Patrick Henry, Scot-American Celt

"If ever there was a holy war, it was that which saved our liberties and gave us independence". January 30, 1787
"A little rebellion now and then is a good thing."...Thomas Jefferson, Welsh-American Celt

"If ye love wealth greater than liberty, the tranquility of servitude greater than the animating contest for freedom, go home from us in peace. We seek not your counsel, nor your arms. Crouch down and lick the hand
that feeds you; May your chains set lightly upon you, and may posterity forget that ye were our countrymen.
"
...Samuel Adams, Scot-American Celt

"If all else fails, I will retreat up the valley of Virginia, plant my flag on the Blue Ridge, rally around the Scotch-Irish of that region and make my last stand for liberty amongst a people who will never submit to British tyranny whilst there is a man left to draw a trigger."
New World Celt George Washington at Valley Forge.

"¡O vivir con honor o morir con gloria!, ¡El que sea valiente que me siga!" (Live with honor or die with glory! He who is brave, follow me!) Irish-Chilean Bernado O'Higgins,  soon to be Commander-in-Chief of the Chilean Army, in defeating the Spanish in 1813.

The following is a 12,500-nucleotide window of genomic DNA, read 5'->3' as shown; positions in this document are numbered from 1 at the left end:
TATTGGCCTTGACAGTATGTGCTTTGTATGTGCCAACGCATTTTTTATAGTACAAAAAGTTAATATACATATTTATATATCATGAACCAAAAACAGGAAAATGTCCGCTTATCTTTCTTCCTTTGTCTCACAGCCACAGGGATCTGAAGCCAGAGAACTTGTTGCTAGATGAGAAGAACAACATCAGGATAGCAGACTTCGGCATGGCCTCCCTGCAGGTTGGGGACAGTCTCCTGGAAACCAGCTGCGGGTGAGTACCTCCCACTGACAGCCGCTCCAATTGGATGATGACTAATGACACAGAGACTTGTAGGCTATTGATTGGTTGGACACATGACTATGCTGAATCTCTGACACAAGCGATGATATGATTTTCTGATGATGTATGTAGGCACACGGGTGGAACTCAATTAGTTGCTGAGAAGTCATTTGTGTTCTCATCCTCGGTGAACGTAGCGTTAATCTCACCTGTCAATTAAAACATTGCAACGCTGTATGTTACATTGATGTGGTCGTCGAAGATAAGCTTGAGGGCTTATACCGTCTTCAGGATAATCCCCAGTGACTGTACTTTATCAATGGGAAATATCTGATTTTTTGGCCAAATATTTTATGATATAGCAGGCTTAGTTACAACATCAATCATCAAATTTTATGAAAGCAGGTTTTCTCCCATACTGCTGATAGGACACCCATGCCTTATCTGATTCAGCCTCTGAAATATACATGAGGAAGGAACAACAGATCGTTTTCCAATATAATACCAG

In 1832 some Seminole chiefs signed a treaty that called for them to move to Indian Territory in present-day Oklahoma. Osceola (also known as Billy Powell due to the Scottish heritage of his father) and other young Seminoles opposed the move. In 1835 the Indian agent Wiley Thompson called a council at Fort Gibson. Some of the chiefs agreed to move. But Osceola rose and plunged his dagger through the new treaty. He said, "This is the only treaty I will make with the whites!"

On 23 September 1779, John Paul Jones was commanding the 42 gun Bonhomme Richard, which was sailing with four other US ships off Flamborough Head, in Yorkshire. Here they encountered and engaged a convoy of merchant vessels guarded by two Royal Navy ships. The Bonhomme Richard was engaged and severely damaged by the rather larger HMS Serapis. During the encounter, Jones' ship had the masts and the flag blown away and was clearly sinking, and the British captain is said to have asked whether the Bonhomme Richard was surrendering. John Paul Jones' reply, which has gone down in history, was “I have not yet begun to fight." Jones then rammed HMS Serapis and a boarding party captured her. The French responded by making him Chevalier John Paul Jones, and the Continental Congress produced a gold medal in his honour in 1787.